A team at Public University of Navarre located in Pamplona, Spain has taken holography to the next stage by using the premise to build a tractor beam, which uses ultrasonic audio waves to manipulate objects such as a polystyrene bead 3mm in diameter.
The ultrasonic waves operate in a similar fashion to light in a hologram. An array of flat speakers emit sound waves which then get stronger when two peaks meet and weaker when a peak meets a trough.
In an interview with The Guardian, Asier Marzo, who worked on the project explained that by manipulating the sound waves the he and his team were able to create holograms using audio that could rotate, grab and spin objects. The team says that they are also able to create 3D shapes such as a cage or tweezers.
“We can move bigger and heavier objects than we have done, but the main application is going smaller to manipulate things inside the human body,” Marzo told The Guardian.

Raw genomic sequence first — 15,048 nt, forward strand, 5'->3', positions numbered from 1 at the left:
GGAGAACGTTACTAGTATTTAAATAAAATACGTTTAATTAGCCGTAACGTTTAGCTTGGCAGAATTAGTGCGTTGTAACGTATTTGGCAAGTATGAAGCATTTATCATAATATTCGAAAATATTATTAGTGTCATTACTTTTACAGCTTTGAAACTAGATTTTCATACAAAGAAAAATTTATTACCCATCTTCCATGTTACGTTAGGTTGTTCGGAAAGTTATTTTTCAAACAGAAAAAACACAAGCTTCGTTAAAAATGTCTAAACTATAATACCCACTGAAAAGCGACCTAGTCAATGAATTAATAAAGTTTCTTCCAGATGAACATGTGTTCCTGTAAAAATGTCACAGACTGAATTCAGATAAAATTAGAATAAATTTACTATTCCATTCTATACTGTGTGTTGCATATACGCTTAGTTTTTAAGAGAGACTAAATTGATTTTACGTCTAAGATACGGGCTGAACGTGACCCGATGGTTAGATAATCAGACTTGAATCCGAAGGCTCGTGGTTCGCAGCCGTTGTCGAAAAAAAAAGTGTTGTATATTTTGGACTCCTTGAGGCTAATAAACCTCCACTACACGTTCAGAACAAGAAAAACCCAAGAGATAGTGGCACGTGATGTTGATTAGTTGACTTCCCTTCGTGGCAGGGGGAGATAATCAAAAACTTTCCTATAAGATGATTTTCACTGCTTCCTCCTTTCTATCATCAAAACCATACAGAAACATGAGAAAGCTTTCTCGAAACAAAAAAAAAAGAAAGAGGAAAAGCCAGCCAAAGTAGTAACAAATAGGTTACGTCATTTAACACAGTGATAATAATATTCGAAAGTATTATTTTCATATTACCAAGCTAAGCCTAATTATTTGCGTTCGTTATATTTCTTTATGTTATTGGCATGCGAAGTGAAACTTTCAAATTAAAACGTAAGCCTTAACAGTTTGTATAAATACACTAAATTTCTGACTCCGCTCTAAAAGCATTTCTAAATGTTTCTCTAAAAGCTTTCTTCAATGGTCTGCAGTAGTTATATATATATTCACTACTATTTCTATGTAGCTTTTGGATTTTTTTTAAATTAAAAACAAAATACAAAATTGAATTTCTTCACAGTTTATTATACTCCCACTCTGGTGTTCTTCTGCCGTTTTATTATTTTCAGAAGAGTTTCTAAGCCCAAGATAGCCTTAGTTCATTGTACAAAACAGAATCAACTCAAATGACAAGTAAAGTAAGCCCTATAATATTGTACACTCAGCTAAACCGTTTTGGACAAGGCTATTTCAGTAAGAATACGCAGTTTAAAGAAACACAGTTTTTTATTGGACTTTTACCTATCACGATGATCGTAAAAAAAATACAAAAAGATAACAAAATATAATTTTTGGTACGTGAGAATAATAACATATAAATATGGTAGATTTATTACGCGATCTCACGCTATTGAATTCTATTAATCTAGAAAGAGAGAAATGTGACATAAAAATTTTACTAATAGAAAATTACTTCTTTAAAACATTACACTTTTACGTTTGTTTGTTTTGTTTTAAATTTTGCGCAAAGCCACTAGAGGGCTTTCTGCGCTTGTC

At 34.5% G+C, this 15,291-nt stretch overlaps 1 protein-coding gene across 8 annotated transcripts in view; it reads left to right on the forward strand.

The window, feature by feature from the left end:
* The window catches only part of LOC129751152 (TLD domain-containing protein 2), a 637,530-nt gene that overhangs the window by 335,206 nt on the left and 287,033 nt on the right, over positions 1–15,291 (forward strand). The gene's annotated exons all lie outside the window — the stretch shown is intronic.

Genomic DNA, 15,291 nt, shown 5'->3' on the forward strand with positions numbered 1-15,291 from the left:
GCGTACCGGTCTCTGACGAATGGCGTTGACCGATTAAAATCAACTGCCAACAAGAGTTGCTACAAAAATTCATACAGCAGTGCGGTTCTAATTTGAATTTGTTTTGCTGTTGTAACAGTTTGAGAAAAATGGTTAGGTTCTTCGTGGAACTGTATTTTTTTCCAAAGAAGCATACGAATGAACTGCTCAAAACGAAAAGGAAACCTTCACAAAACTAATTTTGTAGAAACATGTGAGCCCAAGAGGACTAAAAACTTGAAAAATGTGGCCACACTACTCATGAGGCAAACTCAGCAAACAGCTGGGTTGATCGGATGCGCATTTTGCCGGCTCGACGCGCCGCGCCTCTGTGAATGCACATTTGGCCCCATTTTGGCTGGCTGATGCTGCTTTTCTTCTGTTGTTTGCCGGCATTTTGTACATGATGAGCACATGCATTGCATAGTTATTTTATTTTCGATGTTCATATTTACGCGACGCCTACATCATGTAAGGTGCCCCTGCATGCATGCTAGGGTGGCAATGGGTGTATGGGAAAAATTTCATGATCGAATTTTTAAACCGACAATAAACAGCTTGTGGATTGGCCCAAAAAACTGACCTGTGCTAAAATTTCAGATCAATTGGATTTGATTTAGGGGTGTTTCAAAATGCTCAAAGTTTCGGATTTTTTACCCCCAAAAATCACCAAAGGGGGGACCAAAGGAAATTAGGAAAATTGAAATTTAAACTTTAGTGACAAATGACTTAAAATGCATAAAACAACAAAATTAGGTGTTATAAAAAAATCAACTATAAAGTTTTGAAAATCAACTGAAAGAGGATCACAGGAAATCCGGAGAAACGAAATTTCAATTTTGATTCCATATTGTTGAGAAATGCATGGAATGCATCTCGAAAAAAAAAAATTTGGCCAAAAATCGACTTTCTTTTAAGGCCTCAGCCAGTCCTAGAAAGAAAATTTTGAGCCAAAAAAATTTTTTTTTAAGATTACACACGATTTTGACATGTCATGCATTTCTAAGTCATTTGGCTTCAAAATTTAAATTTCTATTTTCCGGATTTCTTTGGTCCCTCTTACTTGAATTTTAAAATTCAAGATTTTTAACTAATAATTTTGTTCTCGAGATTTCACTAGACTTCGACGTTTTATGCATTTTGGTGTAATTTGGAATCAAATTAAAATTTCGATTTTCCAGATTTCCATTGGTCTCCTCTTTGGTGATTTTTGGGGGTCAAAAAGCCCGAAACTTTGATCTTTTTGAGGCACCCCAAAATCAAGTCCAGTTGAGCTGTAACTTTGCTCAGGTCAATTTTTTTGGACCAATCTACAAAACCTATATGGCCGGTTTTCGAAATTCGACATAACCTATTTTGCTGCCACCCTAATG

This is entirely probable as sound waves are able to travel through the human body. Using this technology would allow medical professionals to manipulate blood clots or even direct drugs to a particular area of the body from outside the body without the need for incisions.
Holography, it would seem, has come a long way since the invention of the holographic method in 1971 by Nobel Prize winning physicist Dennis Gabor.